Data Center Protecting Information

June 30, 2010

A high-tech data center in Washington, Mo., now is connecting every major clinical and business system…

What can transfer the entire contents of the Library of Congress in 6.5 seconds and withstand a F2 tornado? These are just a few of the innovative features of the new data center built by the Sisters of Mercy Health System in Washington, MO. The $60 million, 42,500-square-foot center, designed and built specifically to support Mercy’s 26 hospitals, physician offices and other services, was previewed Thursday by community board members, physicians and leaders from across the health system’s four-state region. The center is in its final stages of construction and will open this summer.

“The Mercy Data Center is like the Fort Knox of data,” said Will Showalter, Mercy chief information officer. “In a world where identity theft is common, it’s critical that our patients’ medical information is safely protected from outsiders or natural disasters, and yet completely accessible to their healthcare teams.”

Because healthcare today depends on 24/7 availability of technology and information, the Mercy Data Center was designed with fail-safe features to withstand a variety of natural events, power or water interruptions and even failures within the building itself. Every support system that protects data in the center is fully duplicated – with backups for power, cooling and network connectivity – and the facility can operate up to 72 hours in the case of an electrical power outage. Network bandwidth and computer processing power can also be added as needs arise.

“Today, almost every way that Mercy serves and communicates with patients is supported by technology. As one of only two percent of healthcare organizations using a comprehensive electronic health record system to connect our hospitals and physician offices, the data center will ensure our ability to keep this system and other clinical technology available around-the-clock,” said Lynn Britton, Mercy president and CEO.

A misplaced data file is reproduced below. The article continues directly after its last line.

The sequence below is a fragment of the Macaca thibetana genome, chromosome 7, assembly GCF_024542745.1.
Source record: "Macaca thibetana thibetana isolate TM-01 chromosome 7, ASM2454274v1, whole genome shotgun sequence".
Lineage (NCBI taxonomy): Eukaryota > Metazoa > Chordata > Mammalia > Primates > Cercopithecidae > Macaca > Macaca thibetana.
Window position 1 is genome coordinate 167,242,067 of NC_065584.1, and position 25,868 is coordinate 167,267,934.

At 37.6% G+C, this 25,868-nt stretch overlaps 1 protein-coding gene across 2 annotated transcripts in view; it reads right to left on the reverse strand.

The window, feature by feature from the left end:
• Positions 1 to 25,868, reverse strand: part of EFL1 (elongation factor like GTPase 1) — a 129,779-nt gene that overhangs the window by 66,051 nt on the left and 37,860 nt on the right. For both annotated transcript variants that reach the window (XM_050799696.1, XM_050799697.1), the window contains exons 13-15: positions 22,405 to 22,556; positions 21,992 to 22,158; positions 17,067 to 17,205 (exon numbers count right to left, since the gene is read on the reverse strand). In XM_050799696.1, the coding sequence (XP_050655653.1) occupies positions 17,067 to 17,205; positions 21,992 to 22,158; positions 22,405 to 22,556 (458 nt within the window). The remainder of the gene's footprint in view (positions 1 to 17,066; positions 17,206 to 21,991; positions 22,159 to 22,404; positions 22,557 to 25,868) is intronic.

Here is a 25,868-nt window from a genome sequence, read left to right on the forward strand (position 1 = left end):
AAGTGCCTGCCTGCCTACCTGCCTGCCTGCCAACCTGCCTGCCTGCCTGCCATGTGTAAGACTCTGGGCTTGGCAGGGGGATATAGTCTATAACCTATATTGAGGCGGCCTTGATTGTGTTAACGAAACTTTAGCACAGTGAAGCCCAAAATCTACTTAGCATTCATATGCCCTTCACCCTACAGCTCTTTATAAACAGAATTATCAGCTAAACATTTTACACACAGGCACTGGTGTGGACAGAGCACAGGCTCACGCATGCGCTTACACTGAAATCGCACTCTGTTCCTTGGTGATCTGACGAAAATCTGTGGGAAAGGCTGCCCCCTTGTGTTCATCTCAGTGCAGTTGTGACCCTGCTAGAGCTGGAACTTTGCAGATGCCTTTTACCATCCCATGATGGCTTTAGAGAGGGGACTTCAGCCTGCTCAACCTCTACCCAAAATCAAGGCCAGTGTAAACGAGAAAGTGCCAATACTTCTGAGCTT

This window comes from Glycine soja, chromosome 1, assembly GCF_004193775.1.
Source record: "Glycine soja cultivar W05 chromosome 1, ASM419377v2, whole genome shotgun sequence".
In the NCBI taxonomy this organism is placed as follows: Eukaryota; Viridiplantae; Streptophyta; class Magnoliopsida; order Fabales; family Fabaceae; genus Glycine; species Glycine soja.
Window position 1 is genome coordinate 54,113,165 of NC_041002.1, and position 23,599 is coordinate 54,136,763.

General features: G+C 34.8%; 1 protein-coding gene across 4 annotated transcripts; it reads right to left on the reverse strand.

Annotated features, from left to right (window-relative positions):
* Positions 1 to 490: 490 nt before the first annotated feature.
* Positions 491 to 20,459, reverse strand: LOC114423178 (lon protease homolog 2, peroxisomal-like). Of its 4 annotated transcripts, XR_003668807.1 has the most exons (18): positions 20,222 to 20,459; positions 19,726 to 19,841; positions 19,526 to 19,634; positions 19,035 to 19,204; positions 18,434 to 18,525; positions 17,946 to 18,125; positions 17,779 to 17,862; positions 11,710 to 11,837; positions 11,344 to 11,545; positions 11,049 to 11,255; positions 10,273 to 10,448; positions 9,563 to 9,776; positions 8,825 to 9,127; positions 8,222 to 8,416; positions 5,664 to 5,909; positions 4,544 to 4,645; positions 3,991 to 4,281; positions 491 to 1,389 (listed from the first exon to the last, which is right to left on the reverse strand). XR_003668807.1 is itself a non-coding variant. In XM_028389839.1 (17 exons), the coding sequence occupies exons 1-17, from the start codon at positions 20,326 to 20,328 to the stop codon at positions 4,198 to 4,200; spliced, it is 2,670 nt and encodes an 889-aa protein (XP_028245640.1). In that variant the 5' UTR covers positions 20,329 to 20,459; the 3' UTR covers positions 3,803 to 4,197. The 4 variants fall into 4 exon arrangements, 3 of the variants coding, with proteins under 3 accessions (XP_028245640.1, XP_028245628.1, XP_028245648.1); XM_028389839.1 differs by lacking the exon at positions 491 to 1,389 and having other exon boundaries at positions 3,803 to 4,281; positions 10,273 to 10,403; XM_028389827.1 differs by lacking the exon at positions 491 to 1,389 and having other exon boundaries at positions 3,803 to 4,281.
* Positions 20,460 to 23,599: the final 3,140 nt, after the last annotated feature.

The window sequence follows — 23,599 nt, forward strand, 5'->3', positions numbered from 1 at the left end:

Other unique aspects of the data center design include:

  • The center was designed to be compliant with LEED standards set by the U.S. Green Building Council. Of the 255 tons of steel used, 100% came from recycled sources.
  • The data center’s location in Washington, Mo., was chosen from more than 20 sites based on its bedrock foundation, access to alternate sources of power and water, distance from earthquake fault lines, and proximity to other Mercy operations.
  • The core of the center’s network, which receives and sends electronic information, could transfer the entire contents of the Library of Congress in less than 6.5 seconds.
  • More than 2 million feet – nearly 400 miles – of fiber optic cable is used to carry data through the center, enough to reach from St. Louis, Mo., to Milwaukee, Wis.

Mercy’s data needs are growing as Mercy’s dependence on technology has grown:

  • Since introducing an electronic health record system in early 2008, Mercy has seen 1,742,130 unique patients and created an electronic health record for each.
  • Nearly 40 million orders for care have been placed electronically.
  • Mercy currently stores over 6 million medical imaging studies (X-ray, ultrasound, etc.) in digital format. They occupy 125 terabytes of information – the equivalent storage space would take 8,000 iPhones.

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